When catch and release becomes regularly practiced the use of barbless hooks is a must, even when local regulations don’t require their use. When commitments like the one just described are adopted by angler’s focused on enjoying multiple hook-ups, the health and well being of the fishery is given the priority it deserves. Losing a number of fish hooked is simply the price you pay to certify that unnecessary hook damage is eliminated. Truth be known, a barbless hook is rarely the culprit when a fish is lost. Regardless of a hooks barb status when it has lodged itself deep in a delicate area it’s probably best to sever the line and continue with a release procedure than attempt to dig it out.

When aware fishers are outfitted with the proper tools there is little doubt that fish will come to hand. This, the actual period of handling, should be completed with wetted bare un-gloved hands. Stillwater captures should be carefully held with both hands and slowly moved back and forth through the water. When enough water passes over the gills the subject will begin to strengthen and regain enough energy to kick free. I find it’s in the best interest of the fish to send it on its way after its second or third attempt to free itself from the hold. Fish released in moving water should be held level with their heads pointing upstream. River and stream releases require slightly more patience as there’s little room for error. If a fish exhausted from battle isn’t allowed to fully recover, prematurely releasing it into a swift current will likely sentence it to death. Take your time, take responsibility.

When first initiated Catch and Release was largely seen as a regulatory tool, its introduction associated with species in jeopardy, critically low run levels, genetic preservation or simply the government’s label for rationalizing watershed abandonment. (Yes, that was a dig.) In today’s world C&R is accepted, practiced and associated more with sustainability than anything else. Funnily enough, there’s one little aspect of the capture that’s appreciated little change from the period when kill fisheries prevailed to the present. I am of course referring to angler validation, in a number of fisheries the corpse has simply been replaced by the photo. Unfortunately, the irresponsible procurement of an image of record can erase all the good intentions of a well meaning practitioner of Catch and Release. A photo should only be an option if the well being of the fish is first and foremost on the anglers mind. Give yourself an out of water operating time of 3 seconds: delicately cradle the fish in the water, lift it into frame and snap a photo. When performed to perfection you’ll generate one of those wonderful images that capture water dripping from the model. If you’re unable to procure a photo within the guidelines described, give the vanity a rest and pass on taking the picture.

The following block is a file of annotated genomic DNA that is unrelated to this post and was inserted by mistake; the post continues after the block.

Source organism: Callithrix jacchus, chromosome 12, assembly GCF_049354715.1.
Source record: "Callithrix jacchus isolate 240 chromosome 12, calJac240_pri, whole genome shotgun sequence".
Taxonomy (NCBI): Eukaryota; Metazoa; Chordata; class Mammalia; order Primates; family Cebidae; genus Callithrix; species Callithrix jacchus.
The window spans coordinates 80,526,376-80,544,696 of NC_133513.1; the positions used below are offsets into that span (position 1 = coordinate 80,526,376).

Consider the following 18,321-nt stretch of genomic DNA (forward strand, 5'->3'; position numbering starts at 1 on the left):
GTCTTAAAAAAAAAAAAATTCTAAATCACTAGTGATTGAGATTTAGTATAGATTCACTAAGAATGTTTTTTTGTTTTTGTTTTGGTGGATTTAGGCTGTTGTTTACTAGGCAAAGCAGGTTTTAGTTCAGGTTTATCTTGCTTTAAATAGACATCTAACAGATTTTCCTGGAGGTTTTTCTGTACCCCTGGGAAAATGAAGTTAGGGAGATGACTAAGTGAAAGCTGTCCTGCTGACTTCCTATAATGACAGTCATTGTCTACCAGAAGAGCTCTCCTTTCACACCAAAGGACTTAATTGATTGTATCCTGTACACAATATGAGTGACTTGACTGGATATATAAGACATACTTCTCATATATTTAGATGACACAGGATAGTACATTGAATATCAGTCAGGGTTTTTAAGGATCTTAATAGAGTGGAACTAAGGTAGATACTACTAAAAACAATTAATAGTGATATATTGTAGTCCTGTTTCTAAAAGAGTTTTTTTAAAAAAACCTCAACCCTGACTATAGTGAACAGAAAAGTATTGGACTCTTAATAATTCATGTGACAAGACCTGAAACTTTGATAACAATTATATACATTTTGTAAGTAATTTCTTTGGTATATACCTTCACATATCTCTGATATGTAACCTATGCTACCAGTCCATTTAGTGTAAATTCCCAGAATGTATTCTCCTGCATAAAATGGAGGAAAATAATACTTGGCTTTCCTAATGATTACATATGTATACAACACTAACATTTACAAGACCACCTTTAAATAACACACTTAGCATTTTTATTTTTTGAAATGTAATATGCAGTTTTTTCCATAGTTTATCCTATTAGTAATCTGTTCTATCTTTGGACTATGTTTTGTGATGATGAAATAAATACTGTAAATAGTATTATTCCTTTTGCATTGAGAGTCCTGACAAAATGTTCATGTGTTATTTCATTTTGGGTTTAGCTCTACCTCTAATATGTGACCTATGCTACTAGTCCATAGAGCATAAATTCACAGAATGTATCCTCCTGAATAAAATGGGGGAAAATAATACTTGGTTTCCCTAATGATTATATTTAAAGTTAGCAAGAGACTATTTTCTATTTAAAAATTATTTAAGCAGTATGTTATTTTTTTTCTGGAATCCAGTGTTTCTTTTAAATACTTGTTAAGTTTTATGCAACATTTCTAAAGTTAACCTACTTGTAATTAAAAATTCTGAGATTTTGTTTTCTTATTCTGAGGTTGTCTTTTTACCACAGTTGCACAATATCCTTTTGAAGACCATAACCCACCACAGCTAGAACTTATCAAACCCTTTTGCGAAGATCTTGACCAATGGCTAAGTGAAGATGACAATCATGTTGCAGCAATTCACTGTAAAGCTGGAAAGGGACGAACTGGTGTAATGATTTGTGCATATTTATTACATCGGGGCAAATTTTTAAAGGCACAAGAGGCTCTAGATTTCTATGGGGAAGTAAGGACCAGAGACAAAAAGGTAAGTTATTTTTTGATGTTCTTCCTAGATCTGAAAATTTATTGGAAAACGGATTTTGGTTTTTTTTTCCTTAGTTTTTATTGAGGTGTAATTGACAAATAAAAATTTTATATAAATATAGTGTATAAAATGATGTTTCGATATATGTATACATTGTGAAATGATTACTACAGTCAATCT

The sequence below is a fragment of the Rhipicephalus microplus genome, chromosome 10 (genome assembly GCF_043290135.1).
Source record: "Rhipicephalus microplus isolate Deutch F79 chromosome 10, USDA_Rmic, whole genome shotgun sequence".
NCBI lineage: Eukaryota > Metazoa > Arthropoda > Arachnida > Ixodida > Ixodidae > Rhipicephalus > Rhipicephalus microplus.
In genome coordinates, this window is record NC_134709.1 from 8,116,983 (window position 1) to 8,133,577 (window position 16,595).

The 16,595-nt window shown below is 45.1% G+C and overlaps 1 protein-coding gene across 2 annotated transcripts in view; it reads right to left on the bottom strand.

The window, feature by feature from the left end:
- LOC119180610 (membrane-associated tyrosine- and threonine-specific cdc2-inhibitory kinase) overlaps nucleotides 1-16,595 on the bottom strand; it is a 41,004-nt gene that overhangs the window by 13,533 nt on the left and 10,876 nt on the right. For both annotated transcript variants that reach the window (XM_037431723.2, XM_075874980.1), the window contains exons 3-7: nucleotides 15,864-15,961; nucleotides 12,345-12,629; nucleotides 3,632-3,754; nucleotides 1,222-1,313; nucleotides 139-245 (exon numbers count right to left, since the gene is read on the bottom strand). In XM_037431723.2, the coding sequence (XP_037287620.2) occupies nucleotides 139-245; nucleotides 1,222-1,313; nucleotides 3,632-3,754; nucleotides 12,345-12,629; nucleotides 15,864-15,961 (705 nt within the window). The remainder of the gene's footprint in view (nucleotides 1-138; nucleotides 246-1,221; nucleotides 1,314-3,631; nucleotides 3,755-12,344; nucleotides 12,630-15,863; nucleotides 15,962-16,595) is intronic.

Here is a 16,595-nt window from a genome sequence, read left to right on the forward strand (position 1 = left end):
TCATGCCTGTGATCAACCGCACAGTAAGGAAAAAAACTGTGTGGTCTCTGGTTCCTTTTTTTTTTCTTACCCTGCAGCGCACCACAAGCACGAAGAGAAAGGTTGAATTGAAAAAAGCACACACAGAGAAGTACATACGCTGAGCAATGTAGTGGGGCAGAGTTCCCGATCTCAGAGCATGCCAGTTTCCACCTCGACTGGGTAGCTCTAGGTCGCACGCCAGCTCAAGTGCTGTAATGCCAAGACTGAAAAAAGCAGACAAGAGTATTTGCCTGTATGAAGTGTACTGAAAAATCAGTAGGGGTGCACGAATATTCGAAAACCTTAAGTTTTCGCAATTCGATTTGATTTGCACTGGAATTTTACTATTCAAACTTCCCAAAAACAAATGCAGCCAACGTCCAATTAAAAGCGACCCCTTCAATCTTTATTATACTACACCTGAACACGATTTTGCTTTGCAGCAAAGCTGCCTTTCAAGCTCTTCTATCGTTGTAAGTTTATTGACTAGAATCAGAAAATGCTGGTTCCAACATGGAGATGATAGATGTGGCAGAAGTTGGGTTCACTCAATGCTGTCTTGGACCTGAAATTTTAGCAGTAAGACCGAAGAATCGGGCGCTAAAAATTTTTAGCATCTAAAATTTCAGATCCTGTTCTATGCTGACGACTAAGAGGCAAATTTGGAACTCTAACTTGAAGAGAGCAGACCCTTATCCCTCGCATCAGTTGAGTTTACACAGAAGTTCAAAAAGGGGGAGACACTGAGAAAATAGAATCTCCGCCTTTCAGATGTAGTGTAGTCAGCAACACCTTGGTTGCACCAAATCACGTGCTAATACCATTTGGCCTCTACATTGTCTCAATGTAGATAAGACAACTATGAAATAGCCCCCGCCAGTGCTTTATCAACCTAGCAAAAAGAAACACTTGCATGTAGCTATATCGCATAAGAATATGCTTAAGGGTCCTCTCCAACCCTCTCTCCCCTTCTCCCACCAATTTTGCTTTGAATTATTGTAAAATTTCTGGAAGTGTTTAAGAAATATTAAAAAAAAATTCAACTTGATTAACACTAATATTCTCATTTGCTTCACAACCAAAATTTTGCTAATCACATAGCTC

The responsible practice of Catch and Release only works when a fish first philosophy is adhered to.

Trevor Shpeley

I think the most important thing for any fisherman to realize when they are practicing catch and release is to remember that even catch and release is not a zero impact pursuit. No matter how carefully you release the fish there is going to be a mortality rate and so anything we can do to reduce the number of fish we inadvertently kill, the better off the resource will be.

Minimize the amount of time you play the fish and use rods and line that are heavy enough to bring the fish in quickly. Make sure the barbs on your hooks are well flattened and use a net with a squared-off bottom that is made of a special C&R mesh. If you can avoid it, do not lift the fish out of the water at all and if you are going to take a picture, consider taking it while the fish is still in the net, in the water. Carefully revive the fish by gently rocking it back and forth in the water while holding it by the tail until the fish swims away.

When throat pumping a fish, make sure the fish is large enough to avoid damage from the throat pump. Do not try to pump a small fish. Make one attempt and one attempt only. If you don’t get anything, well you know what you caught that one on right?

It is just a fact that not every fish we release is going to survive but by being mindful and being aware of the consequences of our actions we can minimize the harm we do as we pursue our favorite sport.

Tom Johannesen

First off always use barbless hooks and more importantly don’t over play the fish. Using light gear to enhance the battle is very hard on fish as they fight to a point in which they may not recover once released. Equally as important, keep the fish in the water as much as possible. Only take them out for a quick photo and then get them back in the water.

Adrian Clarke

According to our recent research on catch and release for rainbow trout in small lakes fisheries, mortality can be quite high particularly as water temperatures increase. Water temperature is the key factor that results in high mortality, particularly when lake temperatures exceed 15 degrees.

There are three other key factors that stood out in the catch and release mortality project: stress due to exhaustion, air exposure, and hook removal. There are some easy ways to minimize mortality according to our results:

  1. Do not over exhaust your fish after it has been hooked. To prevent this you can size your rod and leader to the size of fish you expect to catch in a particular lake.
  2. Limit the amount of time a fish is exposed to air. If possible keep the fish in a catch and release net suspended in the water while unhooking it. If you want a picture do it quickly.
  3. Don’t try to remove a hook that is deep in the throat. The chance of survival is much higher if you cut the line as close to the hook as possible.